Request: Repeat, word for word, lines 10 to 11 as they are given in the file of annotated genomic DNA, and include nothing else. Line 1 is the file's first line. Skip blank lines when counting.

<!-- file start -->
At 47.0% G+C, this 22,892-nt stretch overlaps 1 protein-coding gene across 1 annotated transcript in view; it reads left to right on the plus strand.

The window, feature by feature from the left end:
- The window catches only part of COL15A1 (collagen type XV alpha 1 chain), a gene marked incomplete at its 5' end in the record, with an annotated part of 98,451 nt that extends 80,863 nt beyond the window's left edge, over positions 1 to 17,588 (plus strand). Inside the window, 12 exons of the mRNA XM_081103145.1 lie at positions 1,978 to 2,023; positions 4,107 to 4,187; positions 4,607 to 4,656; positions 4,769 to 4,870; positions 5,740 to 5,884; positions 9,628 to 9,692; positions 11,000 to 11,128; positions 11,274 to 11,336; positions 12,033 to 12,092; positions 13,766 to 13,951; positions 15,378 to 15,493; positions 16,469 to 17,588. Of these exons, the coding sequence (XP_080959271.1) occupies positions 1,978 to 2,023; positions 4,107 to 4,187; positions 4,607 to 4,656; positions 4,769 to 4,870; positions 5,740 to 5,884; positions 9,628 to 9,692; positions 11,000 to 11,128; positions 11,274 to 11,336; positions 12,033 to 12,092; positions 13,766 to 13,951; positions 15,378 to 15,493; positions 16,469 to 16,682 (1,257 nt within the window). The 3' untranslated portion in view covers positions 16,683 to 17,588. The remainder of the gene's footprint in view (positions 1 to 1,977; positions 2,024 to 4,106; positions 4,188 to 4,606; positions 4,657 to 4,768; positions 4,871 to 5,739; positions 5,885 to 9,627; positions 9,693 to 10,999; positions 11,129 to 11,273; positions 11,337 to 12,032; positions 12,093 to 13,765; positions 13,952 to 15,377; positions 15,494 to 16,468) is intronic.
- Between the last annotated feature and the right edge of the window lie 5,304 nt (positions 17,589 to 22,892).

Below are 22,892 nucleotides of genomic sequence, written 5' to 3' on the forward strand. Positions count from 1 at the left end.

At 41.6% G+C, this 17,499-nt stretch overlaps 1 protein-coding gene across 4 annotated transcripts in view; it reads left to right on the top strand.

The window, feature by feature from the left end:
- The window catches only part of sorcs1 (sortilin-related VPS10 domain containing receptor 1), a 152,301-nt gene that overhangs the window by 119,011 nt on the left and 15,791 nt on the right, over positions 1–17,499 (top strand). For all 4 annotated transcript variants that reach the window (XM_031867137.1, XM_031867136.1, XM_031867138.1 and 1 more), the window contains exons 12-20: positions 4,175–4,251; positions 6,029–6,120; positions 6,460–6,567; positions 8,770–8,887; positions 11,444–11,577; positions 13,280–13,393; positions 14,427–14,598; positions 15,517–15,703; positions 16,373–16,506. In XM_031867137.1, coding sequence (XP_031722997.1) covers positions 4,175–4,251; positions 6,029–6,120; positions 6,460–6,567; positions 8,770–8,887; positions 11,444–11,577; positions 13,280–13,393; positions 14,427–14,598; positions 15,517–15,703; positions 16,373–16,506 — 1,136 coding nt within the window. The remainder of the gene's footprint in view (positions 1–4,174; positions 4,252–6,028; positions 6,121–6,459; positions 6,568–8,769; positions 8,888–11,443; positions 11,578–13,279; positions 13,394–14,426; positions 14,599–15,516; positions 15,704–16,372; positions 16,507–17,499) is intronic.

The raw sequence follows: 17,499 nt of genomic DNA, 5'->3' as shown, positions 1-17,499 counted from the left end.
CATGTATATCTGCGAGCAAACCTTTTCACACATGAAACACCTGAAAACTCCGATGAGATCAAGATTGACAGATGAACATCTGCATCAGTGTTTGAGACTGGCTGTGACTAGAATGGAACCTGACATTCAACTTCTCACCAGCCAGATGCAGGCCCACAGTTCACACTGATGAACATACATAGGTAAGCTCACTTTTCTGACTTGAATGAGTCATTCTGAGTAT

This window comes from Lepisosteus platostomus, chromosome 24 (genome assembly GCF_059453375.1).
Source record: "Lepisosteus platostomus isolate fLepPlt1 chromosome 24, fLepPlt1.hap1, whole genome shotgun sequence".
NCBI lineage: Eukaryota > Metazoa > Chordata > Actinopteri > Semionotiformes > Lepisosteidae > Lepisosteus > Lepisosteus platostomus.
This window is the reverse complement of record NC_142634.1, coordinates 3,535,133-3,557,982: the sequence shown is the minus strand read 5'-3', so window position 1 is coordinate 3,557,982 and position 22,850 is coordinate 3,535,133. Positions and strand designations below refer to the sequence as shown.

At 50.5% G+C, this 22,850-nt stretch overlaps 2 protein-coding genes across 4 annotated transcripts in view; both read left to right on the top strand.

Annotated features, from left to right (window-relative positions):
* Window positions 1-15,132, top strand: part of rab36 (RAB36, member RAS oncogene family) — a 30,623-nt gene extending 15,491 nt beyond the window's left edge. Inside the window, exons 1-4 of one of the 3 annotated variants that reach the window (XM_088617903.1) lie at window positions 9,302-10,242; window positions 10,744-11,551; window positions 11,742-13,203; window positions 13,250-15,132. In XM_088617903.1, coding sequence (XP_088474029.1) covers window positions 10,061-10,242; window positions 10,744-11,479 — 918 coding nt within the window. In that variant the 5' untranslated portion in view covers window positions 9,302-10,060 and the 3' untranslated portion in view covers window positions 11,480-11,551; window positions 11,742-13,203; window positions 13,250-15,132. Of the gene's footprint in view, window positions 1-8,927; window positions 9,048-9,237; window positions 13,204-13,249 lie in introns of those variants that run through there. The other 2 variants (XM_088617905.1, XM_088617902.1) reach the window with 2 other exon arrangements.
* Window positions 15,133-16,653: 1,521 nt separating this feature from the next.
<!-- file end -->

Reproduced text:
CATGTATATCTGCGAGCAAACCTTTTCACACATGAAACACCTGAAAACTCCGATGAGATCAAGATTGACAGATGAACATCTGCATCAGTGTTTGAGACTGGCTGTGACTAGAATGGAACCTGACATTCAACTTCTCACCAGCCAGATGCAGGCCCACAGTTCACACTGATGAACATACATAGGTAAGCTCACTTTTCTGACTTGAATGAGTCATTCTGAGTAT

This window comes from Lepisosteus platostomus, chromosome 24 (genome assembly GCF_059453375.1).